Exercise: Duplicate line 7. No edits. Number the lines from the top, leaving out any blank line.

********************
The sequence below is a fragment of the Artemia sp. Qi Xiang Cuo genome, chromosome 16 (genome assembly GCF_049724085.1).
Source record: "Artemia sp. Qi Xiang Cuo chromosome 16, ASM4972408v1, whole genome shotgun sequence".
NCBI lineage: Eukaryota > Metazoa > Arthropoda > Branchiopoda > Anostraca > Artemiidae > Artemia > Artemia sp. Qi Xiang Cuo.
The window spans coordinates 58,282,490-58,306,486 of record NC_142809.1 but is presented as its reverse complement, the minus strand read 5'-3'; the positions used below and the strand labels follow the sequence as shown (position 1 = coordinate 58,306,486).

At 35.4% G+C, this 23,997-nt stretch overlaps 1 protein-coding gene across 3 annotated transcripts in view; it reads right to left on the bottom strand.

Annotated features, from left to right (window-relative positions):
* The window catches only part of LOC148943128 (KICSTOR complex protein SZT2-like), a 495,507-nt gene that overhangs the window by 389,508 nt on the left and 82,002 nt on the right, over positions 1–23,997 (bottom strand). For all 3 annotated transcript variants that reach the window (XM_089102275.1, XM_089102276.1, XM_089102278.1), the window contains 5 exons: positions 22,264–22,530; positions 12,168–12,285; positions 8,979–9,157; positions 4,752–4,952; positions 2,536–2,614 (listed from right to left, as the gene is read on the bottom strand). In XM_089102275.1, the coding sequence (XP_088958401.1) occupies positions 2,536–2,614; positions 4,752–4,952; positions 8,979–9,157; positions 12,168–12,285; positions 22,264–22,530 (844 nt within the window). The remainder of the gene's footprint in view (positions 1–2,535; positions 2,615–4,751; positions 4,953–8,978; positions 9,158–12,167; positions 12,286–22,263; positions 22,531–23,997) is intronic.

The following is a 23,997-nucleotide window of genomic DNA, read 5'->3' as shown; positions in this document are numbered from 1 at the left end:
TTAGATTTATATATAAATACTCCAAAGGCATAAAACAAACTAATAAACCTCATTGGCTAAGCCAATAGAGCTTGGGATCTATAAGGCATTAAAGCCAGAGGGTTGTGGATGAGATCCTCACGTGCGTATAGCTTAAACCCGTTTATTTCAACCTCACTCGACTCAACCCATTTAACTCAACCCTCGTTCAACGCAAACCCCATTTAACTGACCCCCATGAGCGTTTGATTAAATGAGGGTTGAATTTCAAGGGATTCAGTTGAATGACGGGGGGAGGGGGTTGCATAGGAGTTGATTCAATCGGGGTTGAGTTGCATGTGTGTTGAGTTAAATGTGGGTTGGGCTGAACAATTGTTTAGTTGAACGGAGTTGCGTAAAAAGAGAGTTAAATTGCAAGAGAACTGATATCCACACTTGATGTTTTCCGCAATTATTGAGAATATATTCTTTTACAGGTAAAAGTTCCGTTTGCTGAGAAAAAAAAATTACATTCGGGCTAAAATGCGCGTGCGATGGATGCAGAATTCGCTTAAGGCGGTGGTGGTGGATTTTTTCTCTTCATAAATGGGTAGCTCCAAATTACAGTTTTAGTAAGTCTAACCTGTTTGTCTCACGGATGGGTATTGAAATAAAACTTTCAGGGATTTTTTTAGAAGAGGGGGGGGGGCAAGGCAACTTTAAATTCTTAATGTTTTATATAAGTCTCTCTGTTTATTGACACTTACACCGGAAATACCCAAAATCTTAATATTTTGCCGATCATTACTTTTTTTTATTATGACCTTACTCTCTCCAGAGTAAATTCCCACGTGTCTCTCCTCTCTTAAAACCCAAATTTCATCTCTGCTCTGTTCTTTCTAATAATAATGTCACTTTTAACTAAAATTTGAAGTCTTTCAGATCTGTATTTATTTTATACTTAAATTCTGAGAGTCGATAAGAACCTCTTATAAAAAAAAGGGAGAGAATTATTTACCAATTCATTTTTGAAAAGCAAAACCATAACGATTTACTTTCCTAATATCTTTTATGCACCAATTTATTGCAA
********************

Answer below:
* The window catches only part of LOC148943128 (KICSTOR complex protein SZT2-like), a 495,507-nt gene that overhangs the window by 389,508 nt on the left and 82,002 nt on the right, over positions 1–23,997 (bottom strand). For all 3 annotated transcript variants that reach the window (XM_089102275.1, XM_089102276.1, XM_089102278.1), the window contains 5 exons: positions 22,264–22,530; positions 12,168–12,285; positions 8,979–9,157; positions 4,752–4,952; positions 2,536–2,614 (listed from right to left, as the gene is read on the bottom strand). In XM_089102275.1, the coding sequence (XP_088958401.1) occupies positions 2,536–2,614; positions 4,752–4,952; positions 8,979–9,157; positions 12,168–12,285; positions 22,264–22,530 (844 nt within the window). The remainder of the gene's footprint in view (positions 1–2,535; positions 2,615–4,751; positions 4,953–8,978; positions 9,158–12,167; positions 12,286–22,263; positions 22,531–23,997) is intronic.